// PSN: wyrd_warrior // MHW Name: Josei //
  • Undead_BeansUndead_Beans Community Relations Des Moines, IARegistered User regular
    I have to admit, I've been a little nervous about the LCG versions of games. For example, I bought the AGOT board game before the LCG because the LCG makes me nervous. I'm not sure why. I just get a weird feeling from them.

  • webguy20webguy20 Registered User regular
    Honestly my friends and I have really enjoyed the Paint the Line CCG that Penny Arcade put out. Its a lot of fun and plays fast. I hope they put out expansion packs for it.

    Steam ID: Webguy20
    Origin ID: Discgolfer27
    Untappd ID: Discgolfer1981
  • Disco11Disco11 Registered User regular
    I play the Game of thrones LCG and it's a blast. Just make sure you have at least one other person to play with (called Joust) or up to 6 ( called melee). I find that 4 players tend to work best.

    This is the go to website to build decks.

    http://www.cardgamedb.com/index.php/index.html

    PSN: Canadian_llama
  • JWashkeJWashke Registered User regular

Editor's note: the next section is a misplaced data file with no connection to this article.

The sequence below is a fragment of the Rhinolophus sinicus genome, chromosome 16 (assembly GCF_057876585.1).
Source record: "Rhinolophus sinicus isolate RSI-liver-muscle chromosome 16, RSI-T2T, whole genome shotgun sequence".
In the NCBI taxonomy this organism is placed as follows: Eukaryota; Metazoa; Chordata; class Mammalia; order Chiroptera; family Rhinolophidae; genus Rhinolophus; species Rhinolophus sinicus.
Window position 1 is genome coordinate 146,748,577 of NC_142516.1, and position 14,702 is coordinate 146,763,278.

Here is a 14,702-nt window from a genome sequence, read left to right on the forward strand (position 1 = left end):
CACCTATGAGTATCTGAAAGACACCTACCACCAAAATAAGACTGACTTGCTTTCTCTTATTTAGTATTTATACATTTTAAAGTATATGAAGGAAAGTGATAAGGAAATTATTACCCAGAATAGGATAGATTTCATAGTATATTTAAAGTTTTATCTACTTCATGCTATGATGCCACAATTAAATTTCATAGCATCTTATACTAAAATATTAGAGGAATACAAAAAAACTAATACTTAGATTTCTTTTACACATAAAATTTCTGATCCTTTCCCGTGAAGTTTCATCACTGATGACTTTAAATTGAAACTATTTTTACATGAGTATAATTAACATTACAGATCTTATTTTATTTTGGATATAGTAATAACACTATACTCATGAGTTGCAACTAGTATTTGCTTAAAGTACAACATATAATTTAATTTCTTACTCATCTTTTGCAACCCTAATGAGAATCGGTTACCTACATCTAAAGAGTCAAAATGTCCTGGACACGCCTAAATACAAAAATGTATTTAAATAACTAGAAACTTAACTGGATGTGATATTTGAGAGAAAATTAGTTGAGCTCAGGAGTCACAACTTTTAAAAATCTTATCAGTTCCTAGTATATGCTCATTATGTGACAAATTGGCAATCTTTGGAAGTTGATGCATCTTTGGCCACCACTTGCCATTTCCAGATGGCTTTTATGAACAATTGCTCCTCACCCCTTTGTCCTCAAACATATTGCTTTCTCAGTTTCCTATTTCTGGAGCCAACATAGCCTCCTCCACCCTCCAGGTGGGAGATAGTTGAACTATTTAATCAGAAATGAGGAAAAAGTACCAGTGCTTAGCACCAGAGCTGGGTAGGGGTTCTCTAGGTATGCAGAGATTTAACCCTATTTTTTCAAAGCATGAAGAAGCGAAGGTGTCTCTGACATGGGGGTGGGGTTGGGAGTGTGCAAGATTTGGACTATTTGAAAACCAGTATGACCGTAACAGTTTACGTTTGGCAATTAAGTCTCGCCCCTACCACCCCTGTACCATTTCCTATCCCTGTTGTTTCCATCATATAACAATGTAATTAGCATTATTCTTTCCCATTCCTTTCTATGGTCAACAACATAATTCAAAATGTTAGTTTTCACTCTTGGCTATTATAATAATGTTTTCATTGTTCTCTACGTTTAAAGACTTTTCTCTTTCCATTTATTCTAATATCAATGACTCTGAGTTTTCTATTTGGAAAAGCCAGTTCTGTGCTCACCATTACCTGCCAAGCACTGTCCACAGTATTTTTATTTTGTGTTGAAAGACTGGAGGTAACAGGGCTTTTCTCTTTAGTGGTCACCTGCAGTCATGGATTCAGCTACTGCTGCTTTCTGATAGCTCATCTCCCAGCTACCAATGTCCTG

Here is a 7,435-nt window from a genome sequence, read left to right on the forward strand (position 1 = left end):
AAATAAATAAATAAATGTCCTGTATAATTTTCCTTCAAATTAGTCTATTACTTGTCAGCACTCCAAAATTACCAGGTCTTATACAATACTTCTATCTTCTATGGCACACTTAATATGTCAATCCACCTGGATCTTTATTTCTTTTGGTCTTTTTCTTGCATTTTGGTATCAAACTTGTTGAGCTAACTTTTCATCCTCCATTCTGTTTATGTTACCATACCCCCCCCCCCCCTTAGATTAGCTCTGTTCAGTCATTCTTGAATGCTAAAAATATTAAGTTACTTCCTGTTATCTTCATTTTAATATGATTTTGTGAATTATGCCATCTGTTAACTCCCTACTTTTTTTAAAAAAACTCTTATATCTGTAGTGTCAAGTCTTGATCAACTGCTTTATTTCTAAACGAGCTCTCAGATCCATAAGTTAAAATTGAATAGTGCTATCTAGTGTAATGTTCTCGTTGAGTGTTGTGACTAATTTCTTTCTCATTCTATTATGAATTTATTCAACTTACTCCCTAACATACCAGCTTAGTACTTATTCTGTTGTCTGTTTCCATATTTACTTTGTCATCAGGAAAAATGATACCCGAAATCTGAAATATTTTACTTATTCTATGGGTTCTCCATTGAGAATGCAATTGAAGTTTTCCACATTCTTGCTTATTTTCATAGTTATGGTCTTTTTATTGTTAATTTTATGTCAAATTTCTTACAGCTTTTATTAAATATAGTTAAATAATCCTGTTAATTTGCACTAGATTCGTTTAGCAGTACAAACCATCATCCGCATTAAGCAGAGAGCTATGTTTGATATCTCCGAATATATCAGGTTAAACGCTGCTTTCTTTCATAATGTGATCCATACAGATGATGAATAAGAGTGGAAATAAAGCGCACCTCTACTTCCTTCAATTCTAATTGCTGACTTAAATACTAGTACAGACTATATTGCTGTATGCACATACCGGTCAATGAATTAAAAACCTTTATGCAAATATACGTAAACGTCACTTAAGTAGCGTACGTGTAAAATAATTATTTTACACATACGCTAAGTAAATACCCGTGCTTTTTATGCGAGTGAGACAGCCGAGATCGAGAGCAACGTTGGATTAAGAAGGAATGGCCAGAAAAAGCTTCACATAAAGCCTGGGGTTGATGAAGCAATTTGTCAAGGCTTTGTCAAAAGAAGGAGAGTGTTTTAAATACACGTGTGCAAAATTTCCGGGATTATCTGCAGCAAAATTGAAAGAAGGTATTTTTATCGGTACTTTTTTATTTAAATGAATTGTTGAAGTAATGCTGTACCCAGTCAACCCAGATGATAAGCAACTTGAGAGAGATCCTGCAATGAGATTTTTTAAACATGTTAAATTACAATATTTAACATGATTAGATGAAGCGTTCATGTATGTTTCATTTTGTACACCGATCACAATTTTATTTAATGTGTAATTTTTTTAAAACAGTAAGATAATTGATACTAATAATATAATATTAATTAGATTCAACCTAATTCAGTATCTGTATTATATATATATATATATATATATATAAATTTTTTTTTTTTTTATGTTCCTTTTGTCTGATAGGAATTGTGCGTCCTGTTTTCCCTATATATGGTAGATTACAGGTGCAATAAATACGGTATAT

If your a fan of CCG's and deckbuilding, I really can't recommend Netrunner enough. My girlfriend and I have played it over 200 times since getting it back in September, and play in a biweekly league. We played 5 games last night tweaking our decks for a small tournament this Sunday. We're also big fans of the Lord of the Rings LCG, but that is purely cooperative.

    I've always wanted to try the Game of Thrones LCG, but there are so many packs to get to catch up that I've avoided it for now, I already spent about $150 dollars last month catching up on Lord of the Rings Cards because I had fallen behind for a while. Another perk to Netrunner is only the core set is out now, with the first data pack coming out in the next few weeks or so, you can get in on the ground floor. As others mentioned the Star Wars LCG is coming out next month.